A year ago, as I was saying goodbye to my first food business – a group of fast-casual, farm-to-table restaurants – I started to wonder about wheat.
Although I’d spent the past 13 years learning everything I could about all the other ingredients on our menu – from chicken and beef to kale and potatoes – I’d never thought much about our buns. Yes, they were “whole wheat” and delivered fresh each day from a trusted local bakery. But, I didn’t know anything about the flour that had gone into them, or the grains that had gone into the flour. Same for the bread my wife, three boys and I were eating at home. We put our bacon-and-eggs and PB&Js on toasted wheat or multigrain, but I’d never investigated the origins of those loaves.
“What do you know about wheat?” I started asking people. Friends, family, even food industry colleagues looked back at me with blank stares. I started reading – books, articles, scientific papers – but that wasn’t enough. I soon decided that I would have to talk, face to face, with some real experts. So I registered for a conference in rural Maine. The only topic on the agenda: grain.
Here’s what I learned. Wheat is a wild grass originally from the Levant region of the Near East and Ethiopia that’s been domesticated and is now grown around the world. In the United States, there are six main varieties, named for their color, hardness and/or growing season -- hard red winter, hard red spring, soft red winter, soft white, hard white and durum – and, despite the increasing concentration of production in mid-west mega-farms, wheat is still grown in nearly every state. (Remember those “amber waves of grain” from the song America the Beautiful? You don’t get that kind of shout-out if you’re not important.)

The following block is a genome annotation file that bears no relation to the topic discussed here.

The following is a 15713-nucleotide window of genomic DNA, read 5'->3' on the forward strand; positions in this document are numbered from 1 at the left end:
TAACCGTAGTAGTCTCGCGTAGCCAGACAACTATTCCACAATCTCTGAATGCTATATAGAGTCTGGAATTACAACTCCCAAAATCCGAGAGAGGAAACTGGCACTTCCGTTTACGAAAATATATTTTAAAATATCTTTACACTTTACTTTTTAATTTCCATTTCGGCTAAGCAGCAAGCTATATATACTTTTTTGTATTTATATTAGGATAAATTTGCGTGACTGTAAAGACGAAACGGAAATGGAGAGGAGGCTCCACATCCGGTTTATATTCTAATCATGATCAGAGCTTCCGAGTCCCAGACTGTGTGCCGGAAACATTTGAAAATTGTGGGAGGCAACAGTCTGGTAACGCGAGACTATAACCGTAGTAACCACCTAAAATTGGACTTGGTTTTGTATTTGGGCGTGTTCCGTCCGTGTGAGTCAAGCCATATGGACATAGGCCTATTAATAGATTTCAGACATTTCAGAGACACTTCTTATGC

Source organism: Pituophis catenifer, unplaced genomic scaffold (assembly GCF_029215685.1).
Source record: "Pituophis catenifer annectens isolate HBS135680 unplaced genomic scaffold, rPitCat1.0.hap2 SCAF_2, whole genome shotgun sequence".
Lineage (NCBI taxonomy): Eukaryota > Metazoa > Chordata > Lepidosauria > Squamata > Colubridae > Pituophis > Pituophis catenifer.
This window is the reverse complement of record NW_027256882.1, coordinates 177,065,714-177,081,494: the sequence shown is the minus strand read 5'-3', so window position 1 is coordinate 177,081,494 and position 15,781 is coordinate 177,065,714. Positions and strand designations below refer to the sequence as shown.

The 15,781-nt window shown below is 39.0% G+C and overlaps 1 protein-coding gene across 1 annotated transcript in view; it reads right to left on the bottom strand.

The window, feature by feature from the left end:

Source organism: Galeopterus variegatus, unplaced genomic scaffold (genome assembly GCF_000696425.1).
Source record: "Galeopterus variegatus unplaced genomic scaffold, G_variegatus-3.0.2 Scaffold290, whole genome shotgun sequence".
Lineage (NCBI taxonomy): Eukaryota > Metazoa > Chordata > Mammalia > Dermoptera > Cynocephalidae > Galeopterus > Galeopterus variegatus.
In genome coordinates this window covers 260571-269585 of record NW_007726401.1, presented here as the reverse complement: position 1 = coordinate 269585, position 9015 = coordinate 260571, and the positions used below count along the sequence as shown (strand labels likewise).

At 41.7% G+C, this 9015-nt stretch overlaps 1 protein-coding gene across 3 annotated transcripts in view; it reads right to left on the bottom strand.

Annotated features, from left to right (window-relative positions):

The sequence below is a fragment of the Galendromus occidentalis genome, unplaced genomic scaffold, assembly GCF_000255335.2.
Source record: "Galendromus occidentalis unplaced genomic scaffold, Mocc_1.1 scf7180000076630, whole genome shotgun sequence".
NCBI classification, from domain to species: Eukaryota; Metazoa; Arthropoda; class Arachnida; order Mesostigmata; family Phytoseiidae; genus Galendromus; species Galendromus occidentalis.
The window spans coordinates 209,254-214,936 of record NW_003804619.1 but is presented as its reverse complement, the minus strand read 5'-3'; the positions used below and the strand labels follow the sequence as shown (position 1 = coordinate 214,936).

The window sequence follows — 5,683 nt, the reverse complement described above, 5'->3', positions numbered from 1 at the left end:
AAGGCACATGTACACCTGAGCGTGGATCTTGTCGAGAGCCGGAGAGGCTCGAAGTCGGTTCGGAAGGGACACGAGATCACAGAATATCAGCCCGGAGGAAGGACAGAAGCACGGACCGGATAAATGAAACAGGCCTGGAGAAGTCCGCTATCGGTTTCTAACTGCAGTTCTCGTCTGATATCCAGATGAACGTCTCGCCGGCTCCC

In the fields, wheat is green; if you peel off the chaff and eat a wheatberry right off the stalk, it doesn’t taste like bread or cereal. It tastes like a plant. After a couple of weeks, it dries to a golden hue, is harvested and stored.
In its natural form, wheat has three main components: the fiber-rich bran, the nutrient-dense, flavorful germ, and the starchy endosperm. Before any kind of processing, a cup of red hard winter wheat contains 12.6g of protein, 12.2g of fiber, 29mg of calcium, 126mg of magnesium, 363mg of potassium, and a host of other good-for-you vitamins (like B-6, E and K) and minerals (like zinc, manganese, and selenium).
When wheat is milled the old-fashioned way, all that goodness goes right into the flour and it's perishable. Unfortunately, to save money and make their stuff shelf-stable, industrial food companies strip the wheat of its bran and germ, leaving only the endosperm. They take a nourishing plant and turn it into an empty starch. Even when flour or baked goods are billed as “whole wheat” or “enriched,” it usually just means that some of the discarded fiber and vitamins have been added back in. They aren’t nearly as nutritious as the grain once was, and they don’t taste as good.
Wheat is this amazing superfood that’s been hiding right under our noses. We just need to grow and mill it, then make food the way our ancestors used to. By the end of that conference, I felt like I’d found a new calling: to bring back wheat you can eat.